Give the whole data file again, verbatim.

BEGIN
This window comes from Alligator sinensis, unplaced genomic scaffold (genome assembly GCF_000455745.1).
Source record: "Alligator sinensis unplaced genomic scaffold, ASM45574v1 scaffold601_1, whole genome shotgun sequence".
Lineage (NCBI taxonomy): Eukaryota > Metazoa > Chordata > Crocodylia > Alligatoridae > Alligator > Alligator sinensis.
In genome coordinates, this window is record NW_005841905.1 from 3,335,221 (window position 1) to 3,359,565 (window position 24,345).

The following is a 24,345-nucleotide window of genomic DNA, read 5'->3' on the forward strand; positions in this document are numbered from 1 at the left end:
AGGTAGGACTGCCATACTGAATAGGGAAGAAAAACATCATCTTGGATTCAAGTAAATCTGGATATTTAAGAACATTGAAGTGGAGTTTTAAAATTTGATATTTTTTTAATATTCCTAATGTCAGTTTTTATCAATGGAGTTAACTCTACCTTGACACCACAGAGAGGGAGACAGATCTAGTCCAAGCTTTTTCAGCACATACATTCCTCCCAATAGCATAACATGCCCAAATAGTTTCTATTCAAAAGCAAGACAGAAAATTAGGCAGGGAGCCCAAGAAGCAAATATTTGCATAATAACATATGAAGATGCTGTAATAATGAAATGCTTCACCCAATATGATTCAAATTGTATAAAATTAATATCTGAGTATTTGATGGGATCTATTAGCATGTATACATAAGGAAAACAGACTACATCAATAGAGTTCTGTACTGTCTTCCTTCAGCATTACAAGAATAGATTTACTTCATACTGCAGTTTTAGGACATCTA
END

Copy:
This window comes from Alligator sinensis, unplaced genomic scaffold (genome assembly GCF_000455745.1).
Source record: "Alligator sinensis unplaced genomic scaffold, ASM45574v1 scaffold601_1, whole genome shotgun sequence".
Lineage (NCBI taxonomy): Eukaryota > Metazoa > Chordata > Crocodylia > Alligatoridae > Alligator > Alligator sinensis.
In genome coordinates, this window is record NW_005841905.1 from 3,335,221 (window position 1) to 3,359,565 (window position 24,345).

The following is a 24,345-nucleotide window of genomic DNA, read 5'->3' on the forward strand; positions in this document are numbered from 1 at the left end:
AGGTAGGACTGCCATACTGAATAGGGAAGAAAAACATCATCTTGGATTCAAGTAAATCTGGATATTTAAGAACATTGAAGTGGAGTTTTAAAATTTGATATTTTTTTAATATTCCTAATGTCAGTTTTTATCAATGGAGTTAACTCTACCTTGACACCACAGAGAGGGAGACAGATCTAGTCCAAGCTTTTTCAGCACATACATTCCTCCCAATAGCATAACATGCCCAAATAGTTTCTATTCAAAAGCAAGACAGAAAATTAGGCAGGGAGCCCAAGAAGCAAATATTTGCATAATAACATATGAAGATGCTGTAATAATGAAATGCTTCACCCAATATGATTCAAATTGTATAAAATTAATATCTGAGTATTTGATGGGATCTATTAGCATGTATACATAAGGAAAACAGACTACATCAATAGAGTTCTGTACTGTCTTCCTTCAGCATTACAAGAATAGATTTACTTCATACTGCAGTTTTAGGACATCTA